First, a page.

It should be stressed that, as indicated by the Commission, the calculation of 'budgetary balances' is merely an accounting exercise of certain financial costs and benefits. It gives no indication of many of the other benefits gained from EU policies contributing to the far-reaching Union's objectives. The conventions that determine these calculations are 'arbitrary' and 'highly questionable'. Yet, despite its conceptual weaknesses, 'budgetary balances' calculations have emerged as the key benchmark for the MFF negotiation. In this context, 'budgetary balances' provide to each member state a measure for negotiating the MFF in view of reaching an outcome that is politically defensible at home and to monitor its implementation during the programming period. In fact, EU expenditure represents the financial 'return' of national contributions paid to the EU. This explains that a large part of this expenditure (agricultural market-related expenditure and direct payments to farmers, rural development, fisheries and cohesion, representing some 70% of the 2014-2020 MFF) is directly or de facto pre-allocated on a country basis as part of the MFF deal.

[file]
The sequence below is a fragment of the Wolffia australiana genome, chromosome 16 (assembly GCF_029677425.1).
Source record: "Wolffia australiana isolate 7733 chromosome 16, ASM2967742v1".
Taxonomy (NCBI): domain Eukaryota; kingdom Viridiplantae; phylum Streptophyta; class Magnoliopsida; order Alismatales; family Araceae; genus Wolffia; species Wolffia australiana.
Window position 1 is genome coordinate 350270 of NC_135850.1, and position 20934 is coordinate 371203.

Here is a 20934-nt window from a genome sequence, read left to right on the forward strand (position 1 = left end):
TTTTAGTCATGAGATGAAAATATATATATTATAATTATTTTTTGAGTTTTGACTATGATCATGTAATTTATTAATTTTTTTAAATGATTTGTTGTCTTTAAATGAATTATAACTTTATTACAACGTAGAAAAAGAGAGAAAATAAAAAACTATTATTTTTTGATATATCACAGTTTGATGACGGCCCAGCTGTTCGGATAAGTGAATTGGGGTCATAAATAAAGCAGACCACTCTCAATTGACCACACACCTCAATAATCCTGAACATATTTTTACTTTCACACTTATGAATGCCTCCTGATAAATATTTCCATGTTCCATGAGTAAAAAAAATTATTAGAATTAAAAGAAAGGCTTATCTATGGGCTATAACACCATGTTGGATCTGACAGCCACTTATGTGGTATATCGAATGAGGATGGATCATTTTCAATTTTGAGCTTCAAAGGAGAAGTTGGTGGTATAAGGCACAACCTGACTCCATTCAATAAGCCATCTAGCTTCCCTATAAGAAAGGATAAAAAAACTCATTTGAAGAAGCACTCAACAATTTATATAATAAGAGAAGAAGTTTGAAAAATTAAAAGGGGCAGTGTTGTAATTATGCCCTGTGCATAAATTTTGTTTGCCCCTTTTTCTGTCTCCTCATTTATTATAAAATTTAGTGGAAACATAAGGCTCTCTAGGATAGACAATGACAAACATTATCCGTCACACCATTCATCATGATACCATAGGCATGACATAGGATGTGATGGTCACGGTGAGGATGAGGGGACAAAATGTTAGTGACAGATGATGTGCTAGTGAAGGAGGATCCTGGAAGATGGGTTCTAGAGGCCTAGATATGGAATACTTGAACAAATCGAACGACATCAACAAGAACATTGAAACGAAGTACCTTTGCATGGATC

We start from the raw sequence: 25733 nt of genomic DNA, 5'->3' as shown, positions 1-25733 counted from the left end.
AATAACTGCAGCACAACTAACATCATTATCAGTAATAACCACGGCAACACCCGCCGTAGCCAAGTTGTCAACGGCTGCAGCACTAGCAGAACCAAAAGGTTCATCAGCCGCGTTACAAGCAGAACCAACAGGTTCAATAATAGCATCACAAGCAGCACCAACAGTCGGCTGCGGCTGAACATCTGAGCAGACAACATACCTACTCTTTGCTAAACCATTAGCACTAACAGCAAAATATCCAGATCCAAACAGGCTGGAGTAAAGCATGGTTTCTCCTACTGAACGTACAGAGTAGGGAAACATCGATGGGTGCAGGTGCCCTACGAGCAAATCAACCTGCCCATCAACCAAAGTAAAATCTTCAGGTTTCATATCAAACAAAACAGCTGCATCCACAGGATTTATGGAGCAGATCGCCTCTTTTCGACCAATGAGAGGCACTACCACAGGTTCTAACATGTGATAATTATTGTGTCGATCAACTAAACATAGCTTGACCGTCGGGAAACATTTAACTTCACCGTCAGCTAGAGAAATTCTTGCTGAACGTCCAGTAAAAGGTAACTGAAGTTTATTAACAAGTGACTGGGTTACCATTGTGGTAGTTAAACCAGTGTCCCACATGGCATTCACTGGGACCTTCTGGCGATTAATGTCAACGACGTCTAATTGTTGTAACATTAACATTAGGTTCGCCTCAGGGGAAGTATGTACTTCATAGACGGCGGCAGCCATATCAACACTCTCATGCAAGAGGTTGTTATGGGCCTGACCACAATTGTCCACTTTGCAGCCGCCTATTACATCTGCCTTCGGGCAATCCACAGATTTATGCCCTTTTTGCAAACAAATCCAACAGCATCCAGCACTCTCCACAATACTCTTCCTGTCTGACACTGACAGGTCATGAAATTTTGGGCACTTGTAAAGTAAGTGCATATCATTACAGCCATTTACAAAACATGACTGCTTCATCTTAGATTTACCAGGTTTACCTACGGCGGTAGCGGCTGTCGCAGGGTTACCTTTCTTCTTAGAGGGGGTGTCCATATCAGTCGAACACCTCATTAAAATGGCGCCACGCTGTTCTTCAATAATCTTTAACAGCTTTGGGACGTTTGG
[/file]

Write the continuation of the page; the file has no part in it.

Excerpted from Financing The EU Budget by Gabriele Cipriani. Copyright © 2014 Centre for European Policy Studies. Excerpted by permission of Rowman & Littlefield International, Ltd..
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Table of ContentsPreface
1. The EU budget revenue system
EU revenue: A short history
What do ‘own resources’ actually mean?
To each its own
The price of unanimity
Who pays how much?
2. Simplicity, transparency, equity and democratic accountability
Four good reasons for change
The drawbacks of the 2011 Commission’s proposals
New VAT-based resource
Financial transaction tax
Reducing the burden on national budgets?
Two categories of revenue sources for the EU budget
Back to the past
Making an EU resource visible to citizens
3. EU expenditure: The other side of the same coin
The legitimacy of EU revenue
How much money for the EU budget?